Fundies object to being caught redefining words . . .
In the tug of war between religious freedom and nondiscrimination rights, the weight seems to be pulling toward the latter.
At least that's the view of 17 religious leaders including LDS Church Presiding Bishop Gérald Caussé who addressed their concerns with the U.S. Commission on Civil Rights' recent report in an Oct. 7 letter to President Barack Obama, House Speaker Paul Ryan and Utah Sen. Orrin Hatch.
The report, titled "Peaceful Coexistence: Reconciling Nondiscrimination Principles With Civil Liberties," comes down squarely on the side of civil liberties for individuals, the letter says, and "stigmatizes tens of millions of religious Americans, their communities, and their faith-based institutions, and threatens the religious freedom of all our citizens.
At issue, wrote the signers representing Catholic, Jewish, Muslim, Hindu, black church and other institutions, are religious views on marriage, the family, contraception, abortion and "the source of human dignity."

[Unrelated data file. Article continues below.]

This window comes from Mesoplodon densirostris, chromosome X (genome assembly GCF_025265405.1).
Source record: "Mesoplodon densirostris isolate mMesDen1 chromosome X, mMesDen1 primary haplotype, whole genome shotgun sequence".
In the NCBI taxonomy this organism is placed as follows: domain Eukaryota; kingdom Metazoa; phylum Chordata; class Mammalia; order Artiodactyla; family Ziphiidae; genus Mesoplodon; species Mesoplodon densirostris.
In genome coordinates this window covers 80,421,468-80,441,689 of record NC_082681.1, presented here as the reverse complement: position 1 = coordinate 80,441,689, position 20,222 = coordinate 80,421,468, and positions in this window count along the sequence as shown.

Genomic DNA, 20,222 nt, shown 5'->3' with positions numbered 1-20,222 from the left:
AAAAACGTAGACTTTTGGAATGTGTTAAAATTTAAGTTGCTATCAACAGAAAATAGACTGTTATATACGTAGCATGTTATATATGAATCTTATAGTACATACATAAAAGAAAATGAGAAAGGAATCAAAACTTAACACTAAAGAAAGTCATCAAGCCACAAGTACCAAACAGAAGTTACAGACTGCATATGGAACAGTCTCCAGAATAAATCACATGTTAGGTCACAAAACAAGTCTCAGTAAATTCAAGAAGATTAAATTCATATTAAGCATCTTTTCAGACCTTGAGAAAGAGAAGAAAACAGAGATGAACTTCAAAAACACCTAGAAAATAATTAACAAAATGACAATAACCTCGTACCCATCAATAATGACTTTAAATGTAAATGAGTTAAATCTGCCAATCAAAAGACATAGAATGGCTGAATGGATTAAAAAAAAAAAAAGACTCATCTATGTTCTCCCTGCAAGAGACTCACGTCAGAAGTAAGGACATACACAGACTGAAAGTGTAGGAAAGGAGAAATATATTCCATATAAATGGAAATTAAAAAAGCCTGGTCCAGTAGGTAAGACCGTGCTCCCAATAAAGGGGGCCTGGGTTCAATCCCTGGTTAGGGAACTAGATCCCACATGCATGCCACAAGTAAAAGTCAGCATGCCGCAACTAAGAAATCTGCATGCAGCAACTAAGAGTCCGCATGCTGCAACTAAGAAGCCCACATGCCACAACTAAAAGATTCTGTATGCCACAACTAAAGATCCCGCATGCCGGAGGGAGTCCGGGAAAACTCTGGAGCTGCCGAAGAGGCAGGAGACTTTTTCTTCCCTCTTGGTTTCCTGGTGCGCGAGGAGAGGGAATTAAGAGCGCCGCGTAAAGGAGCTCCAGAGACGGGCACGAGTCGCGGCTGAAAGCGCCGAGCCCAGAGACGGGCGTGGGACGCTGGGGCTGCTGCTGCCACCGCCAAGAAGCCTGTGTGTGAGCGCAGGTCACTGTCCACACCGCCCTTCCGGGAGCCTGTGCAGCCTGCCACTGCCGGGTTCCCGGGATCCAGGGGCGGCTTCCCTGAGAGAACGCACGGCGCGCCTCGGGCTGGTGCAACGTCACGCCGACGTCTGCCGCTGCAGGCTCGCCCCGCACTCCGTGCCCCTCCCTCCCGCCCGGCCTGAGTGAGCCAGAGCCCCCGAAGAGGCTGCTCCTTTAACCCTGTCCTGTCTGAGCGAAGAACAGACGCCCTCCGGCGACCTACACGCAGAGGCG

Their letter cited as an example a statement by Commission Chairman Martin Castro, who wrote: "The phrases 'religious liberty' and 'religious freedom' will stand for nothing except hypocrisy so long as they remain code words for discrimination, intolerance, racism, sexism, homophobia, Islamophobia, Christian supremacy or any form of intolerance."
"No American citizen or institution [should] be labeled by their government as bigoted because of their religious views, and dismissed from the political life of our nation for holding those views," the letter declared. "And yet that is precisely what the Civil Rights Commission report does."
"The report adopts a stunted and distorted version of religious liberty, suggesting that claims of religious conscience are little more than a cloak for bigotry and hatred," Hatch said. "I reject the false picture of religious liberty presented."